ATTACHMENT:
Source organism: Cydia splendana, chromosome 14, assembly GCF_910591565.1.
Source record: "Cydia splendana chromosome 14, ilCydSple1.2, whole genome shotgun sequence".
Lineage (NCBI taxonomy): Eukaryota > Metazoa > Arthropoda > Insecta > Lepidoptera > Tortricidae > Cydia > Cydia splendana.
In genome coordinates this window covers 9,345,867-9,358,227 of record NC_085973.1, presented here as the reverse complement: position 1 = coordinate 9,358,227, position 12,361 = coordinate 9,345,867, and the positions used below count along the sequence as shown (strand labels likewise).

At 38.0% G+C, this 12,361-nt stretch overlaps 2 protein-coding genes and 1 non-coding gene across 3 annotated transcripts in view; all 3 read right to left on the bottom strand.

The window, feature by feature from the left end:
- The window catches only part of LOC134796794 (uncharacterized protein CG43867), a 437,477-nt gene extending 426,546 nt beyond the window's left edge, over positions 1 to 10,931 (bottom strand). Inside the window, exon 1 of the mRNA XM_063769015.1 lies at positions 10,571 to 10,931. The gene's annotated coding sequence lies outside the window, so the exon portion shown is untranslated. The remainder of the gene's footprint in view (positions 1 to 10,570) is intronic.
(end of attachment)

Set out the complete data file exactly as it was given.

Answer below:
Source organism: Cydia splendana, chromosome 14, assembly GCF_910591565.1.
Source record: "Cydia splendana chromosome 14, ilCydSple1.2, whole genome shotgun sequence".
Lineage (NCBI taxonomy): Eukaryota > Metazoa > Arthropoda > Insecta > Lepidoptera > Tortricidae > Cydia > Cydia splendana.
In genome coordinates this window covers 9,345,867-9,358,227 of record NC_085973.1, presented here as the reverse complement: position 1 = coordinate 9,358,227, position 12,361 = coordinate 9,345,867, and the positions used below count along the sequence as shown (strand labels likewise).

At 38.0% G+C, this 12,361-nt stretch overlaps 2 protein-coding genes and 1 non-coding gene across 3 annotated transcripts in view; all 3 read right to left on the bottom strand.

The window, feature by feature from the left end:
- The window catches only part of LOC134796794 (uncharacterized protein CG43867), a 437,477-nt gene extending 426,546 nt beyond the window's left edge, over positions 1 to 10,931 (bottom strand). Inside the window, exon 1 of the mRNA XM_063769015.1 lies at positions 10,571 to 10,931. The gene's annotated coding sequence lies outside the window, so the exon portion shown is untranslated. The remainder of the gene's footprint in view (positions 1 to 10,570) is intronic.